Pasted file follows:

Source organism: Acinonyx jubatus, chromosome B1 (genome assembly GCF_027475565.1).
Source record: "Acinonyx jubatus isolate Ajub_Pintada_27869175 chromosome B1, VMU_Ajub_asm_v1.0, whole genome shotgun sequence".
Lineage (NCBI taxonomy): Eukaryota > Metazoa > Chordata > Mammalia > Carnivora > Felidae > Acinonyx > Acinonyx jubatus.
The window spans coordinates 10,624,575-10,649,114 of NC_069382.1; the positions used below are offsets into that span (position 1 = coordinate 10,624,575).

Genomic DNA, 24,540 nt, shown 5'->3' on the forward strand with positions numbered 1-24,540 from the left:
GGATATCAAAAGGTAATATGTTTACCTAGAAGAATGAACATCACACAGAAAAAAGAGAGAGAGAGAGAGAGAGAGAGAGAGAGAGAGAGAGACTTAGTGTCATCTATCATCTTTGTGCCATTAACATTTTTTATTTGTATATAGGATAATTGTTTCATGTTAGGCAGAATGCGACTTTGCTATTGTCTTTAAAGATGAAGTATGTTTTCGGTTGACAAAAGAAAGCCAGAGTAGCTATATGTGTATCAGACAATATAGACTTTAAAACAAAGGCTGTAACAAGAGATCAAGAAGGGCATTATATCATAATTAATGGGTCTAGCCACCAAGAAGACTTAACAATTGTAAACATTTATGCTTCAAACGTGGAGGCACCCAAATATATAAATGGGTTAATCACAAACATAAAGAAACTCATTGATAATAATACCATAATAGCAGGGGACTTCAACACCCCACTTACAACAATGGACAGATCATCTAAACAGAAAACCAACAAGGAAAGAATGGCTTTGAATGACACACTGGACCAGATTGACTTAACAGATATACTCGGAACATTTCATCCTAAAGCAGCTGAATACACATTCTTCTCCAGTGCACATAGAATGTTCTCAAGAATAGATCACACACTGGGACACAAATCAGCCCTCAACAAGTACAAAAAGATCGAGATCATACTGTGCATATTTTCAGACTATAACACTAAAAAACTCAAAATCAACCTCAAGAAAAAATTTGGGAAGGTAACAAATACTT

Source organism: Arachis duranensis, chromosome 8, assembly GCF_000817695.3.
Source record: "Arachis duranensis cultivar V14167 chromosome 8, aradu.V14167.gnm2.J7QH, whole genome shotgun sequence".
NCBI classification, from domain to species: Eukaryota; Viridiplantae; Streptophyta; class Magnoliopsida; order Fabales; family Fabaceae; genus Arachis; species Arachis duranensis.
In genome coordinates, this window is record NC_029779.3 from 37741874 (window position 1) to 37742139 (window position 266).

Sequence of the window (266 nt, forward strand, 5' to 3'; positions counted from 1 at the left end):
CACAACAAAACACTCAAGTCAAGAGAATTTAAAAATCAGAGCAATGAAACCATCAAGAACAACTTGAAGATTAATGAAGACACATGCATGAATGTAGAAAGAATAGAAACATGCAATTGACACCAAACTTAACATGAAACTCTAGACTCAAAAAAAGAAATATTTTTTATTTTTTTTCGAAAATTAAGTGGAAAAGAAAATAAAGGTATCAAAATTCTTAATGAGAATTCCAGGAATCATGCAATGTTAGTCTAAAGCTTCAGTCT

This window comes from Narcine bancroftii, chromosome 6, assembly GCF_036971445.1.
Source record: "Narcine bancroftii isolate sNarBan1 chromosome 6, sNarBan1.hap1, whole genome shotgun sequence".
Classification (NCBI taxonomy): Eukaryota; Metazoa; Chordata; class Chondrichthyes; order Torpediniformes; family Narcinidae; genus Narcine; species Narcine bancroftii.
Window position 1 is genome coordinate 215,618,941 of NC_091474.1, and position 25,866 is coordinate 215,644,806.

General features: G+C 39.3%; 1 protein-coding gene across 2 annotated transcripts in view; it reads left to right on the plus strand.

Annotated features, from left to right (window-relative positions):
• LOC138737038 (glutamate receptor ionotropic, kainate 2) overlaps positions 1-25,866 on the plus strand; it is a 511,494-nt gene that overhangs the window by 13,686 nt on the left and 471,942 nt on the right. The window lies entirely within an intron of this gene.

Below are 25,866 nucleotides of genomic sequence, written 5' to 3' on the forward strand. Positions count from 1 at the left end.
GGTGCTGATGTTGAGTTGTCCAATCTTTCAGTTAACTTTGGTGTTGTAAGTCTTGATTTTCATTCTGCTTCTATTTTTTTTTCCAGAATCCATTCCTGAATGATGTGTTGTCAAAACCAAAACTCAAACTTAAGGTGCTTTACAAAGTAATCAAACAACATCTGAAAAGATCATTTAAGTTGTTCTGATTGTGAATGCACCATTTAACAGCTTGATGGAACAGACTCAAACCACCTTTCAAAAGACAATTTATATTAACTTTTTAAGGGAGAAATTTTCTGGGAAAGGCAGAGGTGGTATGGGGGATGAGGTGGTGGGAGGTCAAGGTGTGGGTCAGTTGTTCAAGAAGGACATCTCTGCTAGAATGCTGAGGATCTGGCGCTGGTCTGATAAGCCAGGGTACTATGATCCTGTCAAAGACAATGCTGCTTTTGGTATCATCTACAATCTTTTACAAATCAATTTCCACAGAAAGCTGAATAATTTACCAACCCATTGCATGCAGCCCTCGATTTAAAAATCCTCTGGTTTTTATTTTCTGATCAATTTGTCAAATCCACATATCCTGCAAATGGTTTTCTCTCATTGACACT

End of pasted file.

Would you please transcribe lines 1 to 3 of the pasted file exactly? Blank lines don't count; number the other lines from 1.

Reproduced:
Source organism: Acinonyx jubatus, chromosome B1 (genome assembly GCF_027475565.1).
Source record: "Acinonyx jubatus isolate Ajub_Pintada_27869175 chromosome B1, VMU_Ajub_asm_v1.0, whole genome shotgun sequence".
Lineage (NCBI taxonomy): Eukaryota > Metazoa > Chordata > Mammalia > Carnivora > Felidae > Acinonyx > Acinonyx jubatus.